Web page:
If you are based in the Lehigh Valley, we can recommend Jeff T. Riddle as he has done our personal taxes for a long while now, and has been very helpful in getting our business situation under control.

2). Keep accurate records of your sales and purchases. One of the more difficult starting areas when it comes to starting a business is figuring out how to track all of the sales and expenses. While it is really not too difficult once you get going, learning where to start can be hard - especially if you are like us and never had an accounting course in school. In reality, there are some different methods for doing this - mostly depending on how much money you have to spend for convenience. Just search for "accounting software" and you are going to get many options - with the most popular being QuickBooks. While this is on our radar for the future, we currently are using a Microsoft Excel accounting template for tracking purposes, and it is working just fine for our needs. At about $75 dollars a year for Microsoft Office 365, Excel comes packaged with some other valuable software (particularly Word and Outlook) - and it just makes sense for our business needs right now.

Having the right accounting program for you is just the start. The next step is really fairly simple: keep logs of everything you sell or purchase. Include all necessary information such as product names, receipt/invoice numbers, purchase cost (or how much you earned off the sale), date, etc.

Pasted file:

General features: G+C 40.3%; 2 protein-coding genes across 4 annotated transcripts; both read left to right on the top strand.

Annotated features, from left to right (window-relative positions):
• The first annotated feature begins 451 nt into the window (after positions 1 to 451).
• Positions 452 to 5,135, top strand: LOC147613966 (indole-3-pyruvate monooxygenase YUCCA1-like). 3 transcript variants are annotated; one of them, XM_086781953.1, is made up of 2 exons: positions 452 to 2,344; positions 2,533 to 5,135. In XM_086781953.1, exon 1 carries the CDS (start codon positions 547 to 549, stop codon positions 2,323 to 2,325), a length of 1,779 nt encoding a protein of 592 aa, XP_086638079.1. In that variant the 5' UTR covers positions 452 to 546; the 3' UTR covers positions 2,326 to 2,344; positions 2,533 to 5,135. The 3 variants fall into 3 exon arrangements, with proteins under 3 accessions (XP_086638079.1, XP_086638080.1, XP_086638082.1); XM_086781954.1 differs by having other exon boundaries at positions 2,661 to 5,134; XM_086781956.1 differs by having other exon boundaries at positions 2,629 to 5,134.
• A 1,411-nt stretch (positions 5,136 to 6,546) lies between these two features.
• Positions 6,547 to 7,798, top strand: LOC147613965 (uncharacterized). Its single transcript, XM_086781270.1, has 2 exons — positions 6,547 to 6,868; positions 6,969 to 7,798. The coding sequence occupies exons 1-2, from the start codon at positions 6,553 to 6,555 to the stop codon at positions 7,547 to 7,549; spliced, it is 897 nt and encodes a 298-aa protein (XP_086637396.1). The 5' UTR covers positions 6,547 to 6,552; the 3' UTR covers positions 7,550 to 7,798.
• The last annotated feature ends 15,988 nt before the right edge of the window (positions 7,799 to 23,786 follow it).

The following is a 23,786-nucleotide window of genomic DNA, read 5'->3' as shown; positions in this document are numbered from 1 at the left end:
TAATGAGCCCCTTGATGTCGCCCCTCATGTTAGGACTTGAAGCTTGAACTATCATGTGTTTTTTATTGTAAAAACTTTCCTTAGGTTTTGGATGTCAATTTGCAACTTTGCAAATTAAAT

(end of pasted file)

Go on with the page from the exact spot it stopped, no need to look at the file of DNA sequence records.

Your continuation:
3). Keep all receipts - especially the big ticket items. As a part of keeping accurate records, you will want to keep track of all receipts you collect for purchases made throughout the year. We find the easiest way to do this is to keep most spending online. The majority of our big ticket purchases (so camera bodies, camera lenses, flash equipment, etc.) are made online through Amazon. This way we can quickly pull up the receipt online for the things we buy. Of course, not everything can be purchased like this. In our experience, it is especially true when meeting with clients over coffee, where we might buy the coffee on our business cards. These little receipts often have a tendency to get misplaced, so we make an effort to immediately file them once we get home. In the scheme of things, if you misplace a couple small receipts for a few dollars worth of coffee, the IRS is probably not going to come knocking on your door. The big ticket items - the ones that sell for hundreds or thousands of dollars - are the most important. If you don't have receipt of these purchases, you may not even be able to write them off as expenses for the year, which will hurt big time.